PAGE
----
Connectivity is the Key to Safety for Automated Vehicles
For those in our industry who have been laboring for years to develop and refine DSRC-based Connected Vehicle technologies, the recent enthusiasm for Automated Vehicles has proved vexing. Hardly a day goes by when we read another article or listen to testimony in Congress about the “life-saving benefits” of Automated Vehicles, with little mention of the well-documented and thoroughly demonstrated safety benefits of connectivity.
In last week’s hearing on automated vehicles, no less than the Chairman of the Senate Committee on Commerce, Science, and Transportation, Senator Thune (R-SD), remarked that “self-driving vehicle technology will have a transformational impact on highway safety.” Senator Peters (R-MI), added: “Self-driving vehicles will not only dramatically change how we get from place to place, they have the potential to prevent accidents and save thousands of lives.”
No doubt, self-driving vehicles hold great promise. We are all familiar with the oft-quoted statistic, that over 94% of all crashes are attributable to human error. Proponents of V2V have often argued the same.
It would seem, then, only logical that fully-automated automobiles, which remove all human control, would be the safest of all. But what if advocates for automated vehicles, the tech press, and innumerable marketing departments have over-stated the case? What if all of the technologies in a self-contained automobile are simply not enough to ensure the safety of passengers and pedestrians?
Yesterday, the National Transportation Safety Board (NTSB) published a report on the deadly crash in 2016 involving a Tesla Model S and the driver’s use of semi-automated vehicle control systems. The 500+ page report raises questions about how drivers will be able to safely interact with varying levels of vehicle automation.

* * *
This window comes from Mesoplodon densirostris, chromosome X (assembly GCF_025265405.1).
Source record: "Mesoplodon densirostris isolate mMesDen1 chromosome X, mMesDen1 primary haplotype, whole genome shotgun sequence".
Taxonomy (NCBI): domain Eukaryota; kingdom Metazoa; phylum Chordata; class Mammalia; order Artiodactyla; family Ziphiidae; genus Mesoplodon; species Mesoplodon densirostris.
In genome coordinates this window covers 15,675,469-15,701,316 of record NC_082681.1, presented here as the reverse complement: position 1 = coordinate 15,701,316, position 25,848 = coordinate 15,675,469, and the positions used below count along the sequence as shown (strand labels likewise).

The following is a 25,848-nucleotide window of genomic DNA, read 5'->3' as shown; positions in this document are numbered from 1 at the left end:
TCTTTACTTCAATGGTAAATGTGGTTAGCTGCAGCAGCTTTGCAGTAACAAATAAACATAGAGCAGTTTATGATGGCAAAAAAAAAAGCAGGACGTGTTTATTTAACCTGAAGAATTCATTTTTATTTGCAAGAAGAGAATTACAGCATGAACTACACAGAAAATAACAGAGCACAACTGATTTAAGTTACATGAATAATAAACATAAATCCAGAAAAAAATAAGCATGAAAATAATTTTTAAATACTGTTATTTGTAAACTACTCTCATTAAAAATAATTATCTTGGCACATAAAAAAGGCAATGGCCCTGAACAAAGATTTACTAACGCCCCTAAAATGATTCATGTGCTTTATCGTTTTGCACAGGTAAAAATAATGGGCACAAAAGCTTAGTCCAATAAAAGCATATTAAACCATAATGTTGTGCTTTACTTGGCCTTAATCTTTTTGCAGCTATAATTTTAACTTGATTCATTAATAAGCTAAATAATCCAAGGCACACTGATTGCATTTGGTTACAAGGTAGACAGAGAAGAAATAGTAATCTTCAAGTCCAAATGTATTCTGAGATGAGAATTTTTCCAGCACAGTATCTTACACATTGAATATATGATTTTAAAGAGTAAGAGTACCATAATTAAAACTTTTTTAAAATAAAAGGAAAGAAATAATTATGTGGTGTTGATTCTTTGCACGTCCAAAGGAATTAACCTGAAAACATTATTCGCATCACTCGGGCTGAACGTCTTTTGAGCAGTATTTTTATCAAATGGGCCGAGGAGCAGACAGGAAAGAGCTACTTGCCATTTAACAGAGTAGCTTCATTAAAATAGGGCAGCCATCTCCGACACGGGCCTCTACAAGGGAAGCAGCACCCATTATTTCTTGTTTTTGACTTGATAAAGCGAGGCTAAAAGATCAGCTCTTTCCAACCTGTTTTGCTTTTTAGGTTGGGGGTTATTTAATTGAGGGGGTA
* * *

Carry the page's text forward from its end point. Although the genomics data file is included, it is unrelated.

Particularly disappointing was an article published last week by the libertarian think tank, the Niskanen Center, which takes dead aim at DSRC, noting its opposition to NHTSA’s Notice of Proposed Rulemaking for Vehicle-to-Vehicle (V2V) Communications.
While there may be reasonable differences of opinion on NHTSA’s proposed rule, which OmniAir strongly supports, the author of that article seems to make the argument that DSRC is somehow unnecessary for successful deployment of Automated Vehicles. I could not disagree more.
DSRC-based V2X technologies provide an important additional safety layer, transmitting basic safety messages from vehicle-to-vehicle and vehicle-to-infrastructure. DSRC can broadcast signals up to 300 meters, providing an essential “third eye” to self-driving cars. The fact that these signals broadcast through walls and around corners augment the line of sight capabilities of cameras, LiDAR, radar, and other technologies used by autonomous vehicles.
Most importantly, DSRC-based V2X is ready for national deployment – now. After some two decades of research, testing, and small-scale deployment programs, there is a clear consensus supporting V2X DSRC among government (federal and state), vehicle OEMs, device manufacturers, and researchers.
Key national standards for V2V DSRC, such as SAE J2735 and SAE J2945/1, determined through a consensus-based process, are in place. OmniAir is preparing to launch a certification program to provide critical conformance and interoperability certification. The Connected Vehicle Safety Pilot in Ann Arbor, Michigan proved the viability of V2V and V2I safety applications in real-world conditions. DSRC has answered key technical, policy, and institutional issues.
I am excited about the future vision of driverless cars and shared mobility. Like many of you, I will be attending the next month’s AUVSI/TRB Symposium on Automated Vehicles in San Francisco to better understand how this future is quickly becoming a reality.
However, as policymakers begin to set rules for vehicle automation, they would do well to make use of existing, market-ready safety technologies that will improve the safety of self-driving cars. Vehicle connectivity provides an essential additional safety layer for self-driving cars. Let’s start using it to save lives–now.
OmniAir Consortium is the leading industry association promoting interoperability and certification for connected vehicles, ITS, and transportation payment systems. To learn more about OmniAir, visit our website at www.omniair.org
Jason M. Conley
Executive Director, OmniAir Consortium